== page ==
Nandalal Bose (Nondo-lal Boshū) (3 December 1882 – 16 April 1966) was one of the pioneers of modern Indian art and a key figure of Contextual Modernism.
A pupil of Abanindranath Tagore, Bose was known for his "Indian style" of painting. He became the principal of Kala Bhavan, Santiniketan in 1922. He was influenced by the Tagore family and the murals of Ajanta; his classic works include paintings of scenes from Indian mythologies, women, and village life.
Today, many critics consider his paintings among India's most important modern paintings. In 1976, the Archaeological Survey of India, Department of Culture, Govt. of India declared his works among the "nine artists" whose work, "not being antiquities", were to be henceforth considered "to be art treasures, having regard to their artistic and aesthetic value".
He was given the work of illustrating the constitution of India.
Nandalal was born on 3 December 1882 in a middle-class Bengali family of Kharagpur, in, Munger district of Bihar state. His father, Purnachandra Bose, was at that time working in the Darbhanga Estate. His mother Kshetramonidevi was a housewife with a skill in improvising toys and dolls for young Nandalal. From his early days Nandalal began taking an interest in modelling images and later, decorating Puja pandals.
In 1898, at the age of fifteen, Nandalal moved to Calcutta for his high school studies in the Central Collegiate School. After clearing his examinations in 1902, he continued his college studies at the same institution. In June 1903 he married Sudhiradevi, the daughter of a family friend. Nanadalal wanted to study art, but he was not given permission by his family. Unable to qualify for promotion in his classes, Nandalal moved to other colleges, joining the Presidency College in 1905 to study commerce. After repeated failures, he persuaded his family to let him study art at Calcutta's School of Art.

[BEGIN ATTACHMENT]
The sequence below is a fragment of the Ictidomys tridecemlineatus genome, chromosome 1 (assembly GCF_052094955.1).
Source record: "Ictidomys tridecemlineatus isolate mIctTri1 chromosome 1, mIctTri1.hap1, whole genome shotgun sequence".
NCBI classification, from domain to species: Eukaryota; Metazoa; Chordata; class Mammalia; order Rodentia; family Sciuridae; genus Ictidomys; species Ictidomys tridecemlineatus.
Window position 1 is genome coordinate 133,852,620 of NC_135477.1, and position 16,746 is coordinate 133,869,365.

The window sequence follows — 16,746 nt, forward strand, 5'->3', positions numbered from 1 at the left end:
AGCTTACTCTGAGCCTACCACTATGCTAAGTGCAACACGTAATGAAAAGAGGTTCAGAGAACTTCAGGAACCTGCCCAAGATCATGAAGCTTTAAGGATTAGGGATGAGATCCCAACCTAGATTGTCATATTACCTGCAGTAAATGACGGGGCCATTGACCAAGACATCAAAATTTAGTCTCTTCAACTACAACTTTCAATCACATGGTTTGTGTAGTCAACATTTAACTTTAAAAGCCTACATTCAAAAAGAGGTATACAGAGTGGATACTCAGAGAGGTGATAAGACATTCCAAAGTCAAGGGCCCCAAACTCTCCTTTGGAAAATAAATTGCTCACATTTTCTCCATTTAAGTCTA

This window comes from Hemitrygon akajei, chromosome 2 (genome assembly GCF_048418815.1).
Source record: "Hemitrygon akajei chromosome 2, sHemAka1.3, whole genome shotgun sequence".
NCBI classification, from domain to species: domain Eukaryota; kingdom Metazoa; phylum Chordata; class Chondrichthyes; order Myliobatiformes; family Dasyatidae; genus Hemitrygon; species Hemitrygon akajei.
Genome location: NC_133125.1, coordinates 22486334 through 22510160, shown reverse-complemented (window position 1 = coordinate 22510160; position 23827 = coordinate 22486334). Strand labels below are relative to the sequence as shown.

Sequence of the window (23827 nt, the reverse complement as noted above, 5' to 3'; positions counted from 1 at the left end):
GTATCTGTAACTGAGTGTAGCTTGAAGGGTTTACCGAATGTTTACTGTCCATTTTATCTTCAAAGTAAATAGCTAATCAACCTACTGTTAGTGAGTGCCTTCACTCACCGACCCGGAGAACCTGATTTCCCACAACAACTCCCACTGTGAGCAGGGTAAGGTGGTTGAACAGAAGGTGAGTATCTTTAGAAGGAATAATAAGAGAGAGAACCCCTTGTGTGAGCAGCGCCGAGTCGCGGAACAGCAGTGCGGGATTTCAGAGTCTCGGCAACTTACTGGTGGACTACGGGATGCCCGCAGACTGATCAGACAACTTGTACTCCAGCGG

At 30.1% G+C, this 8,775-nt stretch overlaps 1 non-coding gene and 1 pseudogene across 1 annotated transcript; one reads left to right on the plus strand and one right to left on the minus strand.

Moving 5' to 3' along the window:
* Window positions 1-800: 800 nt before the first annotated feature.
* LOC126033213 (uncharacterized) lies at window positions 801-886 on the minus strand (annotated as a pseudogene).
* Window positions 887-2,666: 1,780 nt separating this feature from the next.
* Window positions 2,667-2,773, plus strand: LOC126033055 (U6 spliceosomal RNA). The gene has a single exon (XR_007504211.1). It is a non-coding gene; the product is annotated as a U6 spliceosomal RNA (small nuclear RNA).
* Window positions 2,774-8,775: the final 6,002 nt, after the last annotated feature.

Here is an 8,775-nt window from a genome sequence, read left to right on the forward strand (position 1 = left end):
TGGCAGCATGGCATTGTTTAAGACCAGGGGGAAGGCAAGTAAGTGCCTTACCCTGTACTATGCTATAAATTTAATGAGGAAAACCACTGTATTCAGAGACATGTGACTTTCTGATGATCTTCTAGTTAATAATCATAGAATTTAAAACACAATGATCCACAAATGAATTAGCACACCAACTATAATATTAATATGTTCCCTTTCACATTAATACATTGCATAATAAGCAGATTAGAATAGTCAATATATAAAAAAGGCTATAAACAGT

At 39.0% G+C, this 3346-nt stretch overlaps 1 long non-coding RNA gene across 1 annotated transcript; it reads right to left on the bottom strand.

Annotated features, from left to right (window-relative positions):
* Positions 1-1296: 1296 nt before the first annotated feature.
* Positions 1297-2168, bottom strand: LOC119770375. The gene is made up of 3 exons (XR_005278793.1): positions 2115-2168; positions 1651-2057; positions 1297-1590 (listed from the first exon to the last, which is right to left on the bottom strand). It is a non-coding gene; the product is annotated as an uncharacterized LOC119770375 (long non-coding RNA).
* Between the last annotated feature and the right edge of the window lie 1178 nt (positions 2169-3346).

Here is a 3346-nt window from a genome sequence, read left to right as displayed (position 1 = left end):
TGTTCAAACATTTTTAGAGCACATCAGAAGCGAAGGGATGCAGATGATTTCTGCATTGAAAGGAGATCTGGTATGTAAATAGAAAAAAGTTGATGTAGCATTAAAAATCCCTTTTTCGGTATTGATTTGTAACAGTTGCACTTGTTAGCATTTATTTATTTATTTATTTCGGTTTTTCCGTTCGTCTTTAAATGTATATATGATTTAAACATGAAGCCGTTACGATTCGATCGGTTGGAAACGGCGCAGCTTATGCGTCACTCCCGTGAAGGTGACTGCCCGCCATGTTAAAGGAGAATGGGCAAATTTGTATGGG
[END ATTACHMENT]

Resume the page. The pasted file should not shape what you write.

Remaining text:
As a young artist, Nandalal Bose was deeply influenced by the murals of the Ajanta Caves. He had become part of an international circle of artists and writers seeking to revive classical Indian culture; a circle that already included Okakura Kakuzō, William Rothenstein, Yokoyama Taikan, Christiana Herringham, Laurence Binyon, Abanindranath Tagore, and the seminal London Modernist sculptors Eric Gill and Jacob Epstein.
To mark the 1930 occasion of Mahatma Gandhi's arrest for protesting the British tax on salt, Bose created a black on white linocut print of Gandhi walking with a staff. It became the iconic image for the non-violence movement.
His genius and original style were recognised by famous artists and art critics like Gaganendranath Tagore, Ananda Coomaraswamy and O. C. Ganguli. These lovers of art felt that objective criticism was necessary for the development of painting and founded the Indian Society of Oriental Art.
He became principal of the Kala Bhavana (College of Arts) at Tagore's International University Santiniketan in 1922.
He was also famously asked by Jawaharlal Nehru to sketch the emblems for the Government of India's awards, including the Bharat Ratna and the Padma Shri. Along with his students, Nandalal Bose took up the historic task of beautifying/decorating the original manuscript of the Constitution of India.
This is a part of the Wikipedia article used under the Creative Commons Attribution-Sharealike 3.0 Unported License (CC-BY-SA). The full text of the article is here →